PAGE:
Required textbooks: Critical Thinking, Hughes and Lavery, 5/e (Broadview) and Strunk and White. There will be handouts provided on Learn as well. Through conversation, readings and group work, you will learn how to write a good college level paper. Our emphasis will be on how to make solid and convincing arguments. The vehicle by which you will develop these skills is philosophical language and concepts. If you want to strengthen your thinking and writing, enjoy talking about ideas and want to reading outside of your field/interests, this class is for you.

156.011

Instructor: Lisa Gerber
Time/s: ARR

***First Half Course***

Most intellectual endeavors involve argumentation. From short letters to the editor to complex philosophical essays, from every day discussions to legal debates, argues are constantly created and invoked to support or criticize points of view. The purpose of the course is to help you learn how to analyze, critique, and construct arguments.

The course material is organized into two sections. In the first section, we will do an introductory survey of important logical concepts and tools that are needed for analyzing arguments. The second section is an in-depth examination of philosophical essays on cloning and genetic engineering.

            Required texts:

1.     Strunk and White, Elements of Style

2.     Morrow and Weston, A Workbook for Arguments

3.     Handouts and Essays posted on Learn

 

156.656

Instructor: Graham Bounds
Time/s: TR 12:30-1:45

In this course we will learn how to critically evaluate arguments. Since argumentation forms the cornerstone of any reasoned debate, well-formed position, or rational deliberation, examination of the quality of arguments is the central component of critical thinking. The course is divided into two parts. In the first, we will acquire the analytical skills necessary to assess the quality of an argument, as well as familiarize ourselves with some common fallacious forms of reasoning. The second part of the course will focus on applying these skills to a number of real-world debates on topics of contemporary interest. We will not only scrutinize the reasoning presented in these texts, but will construct our own argumentative responses. As such, this course is also designed with an eye to teaching students the skills necessary for writing intelligible, coherent, and effective argumentative essays.

Required texts: William Hughes, Jonathan Lavery, & Katheryn Doran. Critical Thinking: An Introduction to the Basic Skills, 7th Edition (Broadview Press).

201 - Greek Thought

201.001

Instructor: John Taber
Time/s: MW 4:30-7:00

***Second Half Course***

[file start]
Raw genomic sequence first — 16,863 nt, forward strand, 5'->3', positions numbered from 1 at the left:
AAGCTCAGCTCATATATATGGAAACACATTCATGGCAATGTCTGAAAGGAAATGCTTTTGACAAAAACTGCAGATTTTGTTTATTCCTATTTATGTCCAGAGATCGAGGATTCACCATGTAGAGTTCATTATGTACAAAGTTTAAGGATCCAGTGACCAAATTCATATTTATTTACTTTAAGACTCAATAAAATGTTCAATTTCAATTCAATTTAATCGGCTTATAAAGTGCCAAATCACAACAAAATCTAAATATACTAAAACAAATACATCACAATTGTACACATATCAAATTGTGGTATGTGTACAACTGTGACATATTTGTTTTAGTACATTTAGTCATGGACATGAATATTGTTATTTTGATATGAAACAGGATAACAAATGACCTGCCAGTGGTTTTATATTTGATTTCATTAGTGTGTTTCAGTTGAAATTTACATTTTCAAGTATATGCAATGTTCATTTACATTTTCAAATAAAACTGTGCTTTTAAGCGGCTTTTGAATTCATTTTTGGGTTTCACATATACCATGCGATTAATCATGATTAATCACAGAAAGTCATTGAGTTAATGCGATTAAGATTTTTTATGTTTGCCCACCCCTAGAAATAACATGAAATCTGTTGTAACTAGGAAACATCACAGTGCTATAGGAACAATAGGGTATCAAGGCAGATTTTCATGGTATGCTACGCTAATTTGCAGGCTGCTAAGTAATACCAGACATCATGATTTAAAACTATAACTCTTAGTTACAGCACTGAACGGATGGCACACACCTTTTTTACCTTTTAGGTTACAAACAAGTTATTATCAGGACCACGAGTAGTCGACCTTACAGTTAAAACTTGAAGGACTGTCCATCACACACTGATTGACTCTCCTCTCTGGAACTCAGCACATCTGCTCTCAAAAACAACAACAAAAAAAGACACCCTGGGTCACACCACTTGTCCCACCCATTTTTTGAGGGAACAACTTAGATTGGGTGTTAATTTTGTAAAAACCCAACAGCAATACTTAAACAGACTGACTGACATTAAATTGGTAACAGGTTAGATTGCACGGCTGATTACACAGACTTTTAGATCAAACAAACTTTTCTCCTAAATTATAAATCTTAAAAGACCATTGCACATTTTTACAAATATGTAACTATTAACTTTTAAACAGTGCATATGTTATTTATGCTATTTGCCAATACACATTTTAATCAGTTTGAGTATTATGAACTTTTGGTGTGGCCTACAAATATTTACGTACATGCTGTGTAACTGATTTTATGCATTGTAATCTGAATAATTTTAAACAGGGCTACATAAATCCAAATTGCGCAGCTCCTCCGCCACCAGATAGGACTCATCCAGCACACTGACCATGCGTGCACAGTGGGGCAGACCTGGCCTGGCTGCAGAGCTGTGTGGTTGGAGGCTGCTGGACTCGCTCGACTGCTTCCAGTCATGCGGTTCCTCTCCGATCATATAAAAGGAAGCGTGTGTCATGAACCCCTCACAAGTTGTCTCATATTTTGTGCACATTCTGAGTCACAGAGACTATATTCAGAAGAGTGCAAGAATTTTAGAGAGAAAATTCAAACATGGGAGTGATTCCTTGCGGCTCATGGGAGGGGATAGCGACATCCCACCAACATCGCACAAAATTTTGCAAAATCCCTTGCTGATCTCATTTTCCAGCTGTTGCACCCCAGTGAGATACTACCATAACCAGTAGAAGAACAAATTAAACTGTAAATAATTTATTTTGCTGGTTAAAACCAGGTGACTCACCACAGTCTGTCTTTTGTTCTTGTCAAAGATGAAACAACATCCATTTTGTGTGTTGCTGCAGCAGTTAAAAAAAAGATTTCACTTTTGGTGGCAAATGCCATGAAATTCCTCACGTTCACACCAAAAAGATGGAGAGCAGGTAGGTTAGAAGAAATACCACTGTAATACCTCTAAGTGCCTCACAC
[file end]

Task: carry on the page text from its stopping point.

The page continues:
A survey of some of the themes of ancient Greek culture that have influenced the development of Western civilization. We shall read texts of Sophocles (the Oedipus cycle), Homer (the Iliad), Plato (Apology, Protagoras, Meno, Symposium), and Aristotle (Nicomachean Ethics, Metaphysics). Study questions on the readings will be due weekly; reflection papers on films, when shown, will also be assigned. Final take-home exam.

NOTE: This is an eight-week course that will begin after Fall Break.

201.002

Instructor: Joachim Oberst
Time/s: MWF 1:00-1:50

In this course we undertake a radical transition in historical perspective (of some 2000 to 2600 years) back to the foundations of Western Philosophy. Students are expected to engage in the discovery and exploration of ancient texts whose language, composition, style and philosophical substance will at first contact appear unusual and even strange. In many cases the text will look like an incomplete puzzle (which in fact they often are). Making sense of these texts will take some devotion on the part of the student. Through serious study and consultation of the texts, some of their manifold messages will become apparent. It is the goal of this course to introduce students to the original sources of their own thinking and to discover the extent to which their own thinking is indebted to and imbedded in ancient Greek thought.

There is no prerequisite to this course. In addition to offering stimulation for intellectual development and personal enrichment through the philological treatment of texts, the course will prepare students to participate in other courses in philosophy and the humanities at large, especially in classics and the history of philosophy. The course can also be illuminating for students of the natural sciences. 

202 - Descartes to Kant

202.002

Instructor: Allan Hazlett
Time/s: TR 11:00-12:15

This course will introduce students to the history of European philosophy in the 17th and 18th centuries, with an emphasis on metaphysics and epistemology in the work of four philosophers: René Descartes (1596 – 1650), Anne Conway (1631 – 1679), David Hume (1711 – 1776), and Immanuel Kant (1724 – 1804).  We will read Descartes’ Meditations on First Philosophy (1641), Conway’s Principles of the Most Ancient and Modern Philosophy (1692),  Hume’s Enquiry concerning Human Understanding (1748), and Kant’s Prolegomena to Any Future Metaphysics (1783), with the aim of understanding how these philosophers grappled with a central philosophical question (which was prompted for them by the rapid emergence of empirical science and its apparent monopoly on the generation of knowledge): how and to what extent is knowledge of the world possible?